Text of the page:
Shalom “Shal” Jacobovitz will be the new chief executive officer of the American College of Cardiology, the ACC announced today. Jacobovitz is currently the president of the US division of Actelion Pharmaceuticals, best known for its pulmonary hypertension drugs.
Click here to read the complete story on Forbes.
The biggest story at the American College of Cardiology meeting last week was the missing story. As reported here and just about everywhere else, the PREVAIL trial, probably the most-anticipated late-breaker of the meeting, was pulled from the program at the last minute by the ACC leadership after Boston Scientific broke the embargo by issuing a press release several hours before the scheduled presentation.
To understand this event we first need to know what happened in the week before the ACC. And there’s a major gap in the story that has not come out before that I think holds the key to a full understanding of the story.
More than a week before the scheduled presentation I received an email invitation from a PR firm representing Boston Scientific:
“If you have any interest in speaking about the trial under embargo with Dr. Ken Stein, chief medical officer, Cardiac Rhythm Management, Boston Scientific, I have a few slivers of availability early next week. As you know, the embargo lifts at the time of presentation and I’ll need written confirmation of your embargo agreement.”
Now I’ve been down this road before, as some of you may recall. Several years ago I was offered embargoed access to data from an important upcoming trial by Medtronic (suggesting that this is a systemic problem) under the condition that I agree to a briefing from a trial investigator. I told the company that I would respect the embargo but that I wanted to review the data on my own and that I would get back to them if I had any questions. Their response: no briefing, no data.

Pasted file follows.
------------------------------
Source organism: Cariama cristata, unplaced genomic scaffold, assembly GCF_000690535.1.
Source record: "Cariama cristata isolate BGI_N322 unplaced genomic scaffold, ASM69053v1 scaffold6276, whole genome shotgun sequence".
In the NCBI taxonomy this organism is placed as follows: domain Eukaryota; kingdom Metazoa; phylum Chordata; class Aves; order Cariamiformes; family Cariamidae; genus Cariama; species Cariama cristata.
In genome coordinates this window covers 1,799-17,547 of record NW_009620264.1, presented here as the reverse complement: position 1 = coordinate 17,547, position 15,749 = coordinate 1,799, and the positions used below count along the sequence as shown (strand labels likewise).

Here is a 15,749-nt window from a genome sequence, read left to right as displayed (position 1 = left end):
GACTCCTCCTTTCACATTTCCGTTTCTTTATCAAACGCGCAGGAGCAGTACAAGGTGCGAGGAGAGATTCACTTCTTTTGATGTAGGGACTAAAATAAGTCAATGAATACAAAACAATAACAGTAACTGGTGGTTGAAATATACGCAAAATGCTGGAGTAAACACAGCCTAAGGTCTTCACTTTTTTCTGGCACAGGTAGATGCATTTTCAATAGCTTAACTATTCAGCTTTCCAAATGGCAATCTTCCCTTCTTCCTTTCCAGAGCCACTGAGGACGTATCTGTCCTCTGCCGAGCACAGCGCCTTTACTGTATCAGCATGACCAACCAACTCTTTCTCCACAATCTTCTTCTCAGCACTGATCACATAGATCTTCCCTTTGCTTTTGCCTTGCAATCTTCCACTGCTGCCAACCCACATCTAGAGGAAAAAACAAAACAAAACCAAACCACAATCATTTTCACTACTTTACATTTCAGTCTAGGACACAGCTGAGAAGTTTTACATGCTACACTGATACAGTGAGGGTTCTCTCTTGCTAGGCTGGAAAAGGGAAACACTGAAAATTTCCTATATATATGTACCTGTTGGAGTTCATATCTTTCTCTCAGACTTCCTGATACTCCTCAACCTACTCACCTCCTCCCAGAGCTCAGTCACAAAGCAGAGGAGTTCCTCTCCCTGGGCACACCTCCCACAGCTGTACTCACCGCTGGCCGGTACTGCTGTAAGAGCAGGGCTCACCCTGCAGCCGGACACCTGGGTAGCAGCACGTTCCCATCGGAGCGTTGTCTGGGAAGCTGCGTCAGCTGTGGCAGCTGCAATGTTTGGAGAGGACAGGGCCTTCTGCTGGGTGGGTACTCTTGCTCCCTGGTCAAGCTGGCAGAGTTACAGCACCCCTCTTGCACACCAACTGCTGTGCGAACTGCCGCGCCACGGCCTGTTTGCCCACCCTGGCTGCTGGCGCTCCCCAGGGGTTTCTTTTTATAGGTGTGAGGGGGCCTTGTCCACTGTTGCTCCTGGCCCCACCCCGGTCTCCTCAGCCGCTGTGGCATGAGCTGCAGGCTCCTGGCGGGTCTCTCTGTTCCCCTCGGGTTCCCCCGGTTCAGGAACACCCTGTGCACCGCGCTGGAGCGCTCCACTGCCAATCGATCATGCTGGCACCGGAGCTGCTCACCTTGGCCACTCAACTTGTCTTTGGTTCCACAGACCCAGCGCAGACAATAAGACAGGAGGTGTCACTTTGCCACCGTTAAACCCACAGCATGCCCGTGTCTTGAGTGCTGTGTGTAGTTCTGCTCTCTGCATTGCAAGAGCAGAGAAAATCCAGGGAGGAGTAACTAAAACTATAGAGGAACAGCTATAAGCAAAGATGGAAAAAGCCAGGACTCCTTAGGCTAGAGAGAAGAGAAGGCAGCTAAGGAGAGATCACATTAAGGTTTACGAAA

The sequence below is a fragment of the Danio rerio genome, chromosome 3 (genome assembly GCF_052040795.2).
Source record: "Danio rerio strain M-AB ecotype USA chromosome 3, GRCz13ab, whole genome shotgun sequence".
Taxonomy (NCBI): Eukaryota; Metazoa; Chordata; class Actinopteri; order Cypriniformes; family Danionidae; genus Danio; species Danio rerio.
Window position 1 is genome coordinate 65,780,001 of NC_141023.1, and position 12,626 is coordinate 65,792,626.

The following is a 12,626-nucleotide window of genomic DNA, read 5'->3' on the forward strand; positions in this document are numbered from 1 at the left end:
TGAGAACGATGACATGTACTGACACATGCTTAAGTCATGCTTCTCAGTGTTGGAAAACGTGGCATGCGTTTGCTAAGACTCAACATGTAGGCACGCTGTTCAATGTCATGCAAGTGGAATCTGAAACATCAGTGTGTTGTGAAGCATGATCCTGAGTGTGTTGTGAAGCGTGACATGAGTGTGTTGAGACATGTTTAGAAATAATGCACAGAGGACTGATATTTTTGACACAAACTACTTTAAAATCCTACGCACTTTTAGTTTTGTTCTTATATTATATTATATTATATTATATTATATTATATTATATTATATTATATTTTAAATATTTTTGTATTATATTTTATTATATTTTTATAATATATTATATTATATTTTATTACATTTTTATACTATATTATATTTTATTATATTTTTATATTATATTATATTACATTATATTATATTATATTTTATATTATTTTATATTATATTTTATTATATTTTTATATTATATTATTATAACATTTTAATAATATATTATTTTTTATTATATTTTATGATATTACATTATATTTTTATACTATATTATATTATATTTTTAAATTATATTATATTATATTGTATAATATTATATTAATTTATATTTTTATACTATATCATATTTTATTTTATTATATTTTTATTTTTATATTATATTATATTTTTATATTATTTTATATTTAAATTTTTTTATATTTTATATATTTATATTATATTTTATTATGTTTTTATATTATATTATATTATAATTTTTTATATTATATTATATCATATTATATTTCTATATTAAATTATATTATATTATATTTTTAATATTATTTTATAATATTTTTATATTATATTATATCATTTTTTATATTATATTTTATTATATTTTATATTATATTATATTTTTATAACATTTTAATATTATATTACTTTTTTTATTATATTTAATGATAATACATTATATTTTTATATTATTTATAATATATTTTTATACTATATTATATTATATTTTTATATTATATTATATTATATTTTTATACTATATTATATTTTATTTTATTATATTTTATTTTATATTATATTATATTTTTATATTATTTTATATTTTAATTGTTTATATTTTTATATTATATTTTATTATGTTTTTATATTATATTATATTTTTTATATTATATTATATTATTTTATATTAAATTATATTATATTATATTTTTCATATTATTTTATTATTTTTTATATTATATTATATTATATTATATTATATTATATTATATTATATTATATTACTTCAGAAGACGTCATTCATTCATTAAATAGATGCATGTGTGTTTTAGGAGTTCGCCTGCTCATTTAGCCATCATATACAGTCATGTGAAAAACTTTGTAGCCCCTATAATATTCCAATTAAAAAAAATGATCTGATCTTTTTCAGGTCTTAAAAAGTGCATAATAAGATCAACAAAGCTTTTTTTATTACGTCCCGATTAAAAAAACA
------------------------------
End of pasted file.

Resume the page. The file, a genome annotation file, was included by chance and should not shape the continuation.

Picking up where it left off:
Here’s the problem in both cases: forcibly linking access to the trial data with a company-arranged briefing is an egregious perversion of the embargo system.
Click here to read the full post on Forbes.
UPDATED–The already complicated story behind the PREVAIL trial, which was designed to confirm the safety and efficacy of the Watchman left atrial appendage closure device, just got even more complicated. This morning, after the trial’s sponsor, Boston Scientific, prematurely distributed to investors a press release summarizing the results of the trial, the ACC announced that the scheduled presentation of the results at the main opening session of the meeting would not take place.
By way of background, last week the trial’s sponsor, Boston Scientific, first announced that the principal investigator of the trial, David Holmes, would only “present the acute procedural safety results” from the trial. Then the company reversed itself two days later and announced that Holmes would present all three co-primary endpoints.
Holmes intended presentation this morning at the ACC in San Francisco makes clear why there was so much confusion. (The slides from his presentation have been made available to the media.) Although the trial results appear largely positive, the trial missed one of its three primary endpoints, and experts will likely spend a lot of time and energy trying to interpret the results.
Click here to read the full story on Forbes.
Two big trials will highlight this year’s American College of Cardiology meeting in March in San Francisco. First is the PREVAIL trial testing Boston Scientific‘s long-anticipated Watchman left atrial appendage closure device for stroke prevention in patients with atrial fibrillation. Second is the detailed presentation of the controversial failed HPS2-THRIVE trial of extended-release niacin and laropiprant.
Read my complete story on Forbes, along with a list of the late-breakers.